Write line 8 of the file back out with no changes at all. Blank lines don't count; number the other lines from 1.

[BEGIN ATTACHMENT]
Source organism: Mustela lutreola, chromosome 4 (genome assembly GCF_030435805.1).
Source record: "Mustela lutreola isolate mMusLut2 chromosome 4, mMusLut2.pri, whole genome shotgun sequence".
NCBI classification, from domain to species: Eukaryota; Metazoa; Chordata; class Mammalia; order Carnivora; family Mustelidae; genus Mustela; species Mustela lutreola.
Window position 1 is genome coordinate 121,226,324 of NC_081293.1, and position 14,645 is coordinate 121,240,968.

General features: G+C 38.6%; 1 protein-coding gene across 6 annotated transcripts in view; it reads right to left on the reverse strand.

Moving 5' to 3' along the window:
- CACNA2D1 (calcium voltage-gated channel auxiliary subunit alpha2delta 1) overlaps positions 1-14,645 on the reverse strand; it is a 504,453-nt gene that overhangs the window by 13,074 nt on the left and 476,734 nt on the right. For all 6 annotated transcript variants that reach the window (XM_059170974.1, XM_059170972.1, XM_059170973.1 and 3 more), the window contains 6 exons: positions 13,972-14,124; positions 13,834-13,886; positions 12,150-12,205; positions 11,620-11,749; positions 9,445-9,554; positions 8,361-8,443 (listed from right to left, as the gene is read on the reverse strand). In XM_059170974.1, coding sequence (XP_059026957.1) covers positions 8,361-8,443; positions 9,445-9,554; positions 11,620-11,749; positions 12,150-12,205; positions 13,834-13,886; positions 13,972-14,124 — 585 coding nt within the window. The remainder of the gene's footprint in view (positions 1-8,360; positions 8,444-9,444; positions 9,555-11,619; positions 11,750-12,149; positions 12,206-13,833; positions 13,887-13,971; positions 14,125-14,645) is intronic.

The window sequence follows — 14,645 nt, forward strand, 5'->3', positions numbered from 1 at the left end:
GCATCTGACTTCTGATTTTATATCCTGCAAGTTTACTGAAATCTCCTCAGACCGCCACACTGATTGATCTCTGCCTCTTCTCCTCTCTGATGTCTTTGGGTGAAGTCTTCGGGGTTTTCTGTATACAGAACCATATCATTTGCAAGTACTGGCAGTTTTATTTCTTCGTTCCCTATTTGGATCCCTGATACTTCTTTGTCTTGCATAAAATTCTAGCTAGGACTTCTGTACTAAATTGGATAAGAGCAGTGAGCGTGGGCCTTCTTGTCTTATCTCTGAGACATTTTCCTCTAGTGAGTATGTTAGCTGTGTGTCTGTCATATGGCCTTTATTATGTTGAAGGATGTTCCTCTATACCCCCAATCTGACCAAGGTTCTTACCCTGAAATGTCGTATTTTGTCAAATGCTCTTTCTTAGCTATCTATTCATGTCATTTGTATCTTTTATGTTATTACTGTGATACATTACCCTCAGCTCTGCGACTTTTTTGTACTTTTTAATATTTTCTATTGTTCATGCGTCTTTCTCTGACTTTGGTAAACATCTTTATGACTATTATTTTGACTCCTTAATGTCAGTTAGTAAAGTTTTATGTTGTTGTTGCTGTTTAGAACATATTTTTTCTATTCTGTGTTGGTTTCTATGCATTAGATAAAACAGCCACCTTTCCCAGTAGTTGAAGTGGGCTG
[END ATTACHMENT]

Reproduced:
The window sequence follows — 14,645 nt, forward strand, 5'->3', positions numbered from 1 at the left end: